header
Lancashire Aero Club was established in 1922, is the oldest active flying club in the UK and possibly the world. It was based at Barton Aerodrome from 1947 until early 2007 but has now left for another venue, although we are actively seeking an airfield of our own.

The Lancashire Aero Club is the oldest established flying club in the country, and was until recently based at the site of Manchester's original municipal airport

Origins of the club

In 1922 John F. Leeming began constructing a glider in the garage next to his home with the help of a group of friends who subsequently formed The Lancashire Aero Club.

LPW glider in workshop

The aircraft was based at Alexandra Park Aerodrome just outside Manchester City Centre from early 1924 until 1925 when the group moved to Woodford Aerodrome on invitation from the Avro Aircraft Company.

LPW glider in workshop LPW glider in workshop

Photographs Copyright John Leeming from his book "Airdays"

(The initials visible on the rudder are those of John Leeming, Clement Wood and Tom Prince, the three glider builders).

Manchester's own airport

After many years of indecision it was decided that Manchester should have its own municipal airport. The race was on to be the first city in the country to host this facility. In March 1929, construction of Manchester Airport began at a site called Barton. The facility was operational in 1930. On 5th July 1930 the King's Cup Air Race was held with an attendance of 30,000 people. Despite tough opposition from numerous famous pilots, flying the very latest aircraft, a Miss Winifred Brown of the Lancashire Aero Club won the event.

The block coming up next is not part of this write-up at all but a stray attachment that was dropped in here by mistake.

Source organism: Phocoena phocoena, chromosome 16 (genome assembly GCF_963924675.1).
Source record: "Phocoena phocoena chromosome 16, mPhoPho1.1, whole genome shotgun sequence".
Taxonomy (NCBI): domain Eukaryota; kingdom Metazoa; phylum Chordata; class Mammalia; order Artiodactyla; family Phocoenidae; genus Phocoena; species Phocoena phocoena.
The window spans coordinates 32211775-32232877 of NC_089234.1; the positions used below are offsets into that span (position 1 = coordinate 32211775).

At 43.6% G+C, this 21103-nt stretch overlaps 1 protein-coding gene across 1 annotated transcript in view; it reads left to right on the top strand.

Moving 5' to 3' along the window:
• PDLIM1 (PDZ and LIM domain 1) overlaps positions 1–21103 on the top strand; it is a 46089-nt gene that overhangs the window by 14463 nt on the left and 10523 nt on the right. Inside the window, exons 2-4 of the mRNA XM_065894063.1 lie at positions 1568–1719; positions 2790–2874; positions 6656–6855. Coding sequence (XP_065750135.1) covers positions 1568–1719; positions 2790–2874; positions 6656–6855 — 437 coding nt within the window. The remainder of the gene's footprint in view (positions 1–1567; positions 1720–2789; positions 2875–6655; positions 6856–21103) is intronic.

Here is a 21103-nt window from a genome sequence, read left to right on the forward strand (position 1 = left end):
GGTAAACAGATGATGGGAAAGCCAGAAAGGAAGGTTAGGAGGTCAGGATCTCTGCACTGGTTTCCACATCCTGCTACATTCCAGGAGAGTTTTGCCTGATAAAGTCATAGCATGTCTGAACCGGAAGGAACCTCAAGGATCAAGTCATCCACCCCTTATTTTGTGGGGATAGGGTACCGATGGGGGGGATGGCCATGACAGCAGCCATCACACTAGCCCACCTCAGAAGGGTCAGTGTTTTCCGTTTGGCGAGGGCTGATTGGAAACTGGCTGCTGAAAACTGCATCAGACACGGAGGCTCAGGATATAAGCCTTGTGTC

KLM shows an interest

The 22nd January 1934 saw the arrival of Captain Ivan Smirnoff, who flew in on behalf of the Royal Dutch Airline KLM in order to assess its potential as a link between Manchester and Amsterdam. Unfortunately the field was considered to be too small. It was this event that instigated research into a larger airport for Manchester's international needs. Thus on 25th June 1938 Ringway was opened to replace Barton as Manchester's main commercial airport.

The Club arrives at Barton

The Aero Club had to move out of Woodford at the start of WWII and arrived at Barton. All aircraft were impounded for the duration of the war but when it ended the Club bought surplus aircraft and started up again, A company called SiveWright Bacon was attempting to run a charter service and, despite objections from Manchester City Council. gave us a sub-lease. We operated on this basis until about 1968 when we took over the full lease. Since then The Lancashire Aero Club has steadily grown to become one of the largest and friendliest flying clubs in the country and continues to thrive. As of July 2009 we have our own airstrip from which to operate on the 28-day rule and full planning permission is being sought. Confidence, as they say, is high.